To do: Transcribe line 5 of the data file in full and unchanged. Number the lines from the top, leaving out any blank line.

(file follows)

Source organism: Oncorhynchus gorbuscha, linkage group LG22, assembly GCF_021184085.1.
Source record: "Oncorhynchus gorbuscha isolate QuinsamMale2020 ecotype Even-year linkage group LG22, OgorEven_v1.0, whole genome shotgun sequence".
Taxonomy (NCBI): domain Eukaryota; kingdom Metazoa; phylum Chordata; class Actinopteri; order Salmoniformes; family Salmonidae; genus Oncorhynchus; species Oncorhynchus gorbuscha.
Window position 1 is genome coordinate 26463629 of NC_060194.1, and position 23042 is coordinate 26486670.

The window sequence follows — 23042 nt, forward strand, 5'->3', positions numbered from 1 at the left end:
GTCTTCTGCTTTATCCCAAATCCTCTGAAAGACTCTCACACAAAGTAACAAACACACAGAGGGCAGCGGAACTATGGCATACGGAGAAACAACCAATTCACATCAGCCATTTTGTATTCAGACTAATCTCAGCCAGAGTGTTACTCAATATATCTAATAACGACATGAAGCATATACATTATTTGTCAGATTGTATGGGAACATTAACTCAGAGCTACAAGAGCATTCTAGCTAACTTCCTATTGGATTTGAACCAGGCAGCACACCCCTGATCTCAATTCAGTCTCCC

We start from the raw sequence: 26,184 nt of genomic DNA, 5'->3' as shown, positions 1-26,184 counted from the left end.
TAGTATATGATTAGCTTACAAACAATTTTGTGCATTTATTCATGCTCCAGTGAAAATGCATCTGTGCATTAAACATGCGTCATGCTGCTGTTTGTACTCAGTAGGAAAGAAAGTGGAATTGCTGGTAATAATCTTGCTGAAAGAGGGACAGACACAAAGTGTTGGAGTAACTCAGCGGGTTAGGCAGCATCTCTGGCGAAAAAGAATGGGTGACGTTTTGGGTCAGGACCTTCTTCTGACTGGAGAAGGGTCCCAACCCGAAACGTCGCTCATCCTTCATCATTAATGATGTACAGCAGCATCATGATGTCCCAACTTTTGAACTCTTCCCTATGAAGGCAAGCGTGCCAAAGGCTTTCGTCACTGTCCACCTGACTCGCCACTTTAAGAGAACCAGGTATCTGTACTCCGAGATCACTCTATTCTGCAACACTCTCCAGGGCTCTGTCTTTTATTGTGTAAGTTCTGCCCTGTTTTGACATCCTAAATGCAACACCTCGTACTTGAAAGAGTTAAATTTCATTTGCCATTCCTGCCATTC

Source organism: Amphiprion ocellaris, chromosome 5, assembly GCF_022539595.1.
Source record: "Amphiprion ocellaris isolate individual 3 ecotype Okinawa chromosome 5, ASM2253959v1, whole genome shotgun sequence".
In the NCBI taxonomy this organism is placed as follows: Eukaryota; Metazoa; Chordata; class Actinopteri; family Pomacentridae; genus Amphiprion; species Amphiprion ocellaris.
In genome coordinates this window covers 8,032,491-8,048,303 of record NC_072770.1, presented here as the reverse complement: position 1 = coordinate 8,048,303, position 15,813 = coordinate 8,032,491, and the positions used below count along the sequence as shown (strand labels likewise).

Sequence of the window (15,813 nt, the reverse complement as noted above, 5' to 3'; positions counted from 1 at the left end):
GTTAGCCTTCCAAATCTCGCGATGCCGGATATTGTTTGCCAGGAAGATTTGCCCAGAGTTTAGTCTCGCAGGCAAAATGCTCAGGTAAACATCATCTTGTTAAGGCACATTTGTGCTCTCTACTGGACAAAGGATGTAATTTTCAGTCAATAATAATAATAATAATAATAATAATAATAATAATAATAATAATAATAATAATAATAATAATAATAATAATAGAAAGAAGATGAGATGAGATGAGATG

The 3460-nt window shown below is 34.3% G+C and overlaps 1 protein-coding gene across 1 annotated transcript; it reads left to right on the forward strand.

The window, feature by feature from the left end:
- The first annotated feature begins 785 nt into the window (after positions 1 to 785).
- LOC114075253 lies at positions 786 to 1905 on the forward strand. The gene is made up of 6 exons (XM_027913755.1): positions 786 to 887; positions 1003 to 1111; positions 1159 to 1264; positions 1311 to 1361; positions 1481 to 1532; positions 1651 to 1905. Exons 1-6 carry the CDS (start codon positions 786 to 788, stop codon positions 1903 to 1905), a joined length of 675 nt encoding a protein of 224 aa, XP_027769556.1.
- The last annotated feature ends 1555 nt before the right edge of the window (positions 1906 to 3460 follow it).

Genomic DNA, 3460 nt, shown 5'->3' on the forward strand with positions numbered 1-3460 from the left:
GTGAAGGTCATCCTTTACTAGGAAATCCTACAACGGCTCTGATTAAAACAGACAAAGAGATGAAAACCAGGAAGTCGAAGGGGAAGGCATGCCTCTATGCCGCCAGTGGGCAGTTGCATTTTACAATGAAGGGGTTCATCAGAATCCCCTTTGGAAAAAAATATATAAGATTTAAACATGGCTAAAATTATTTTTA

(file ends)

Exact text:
The window sequence follows — 23042 nt, forward strand, 5'->3', positions numbered from 1 at the left end: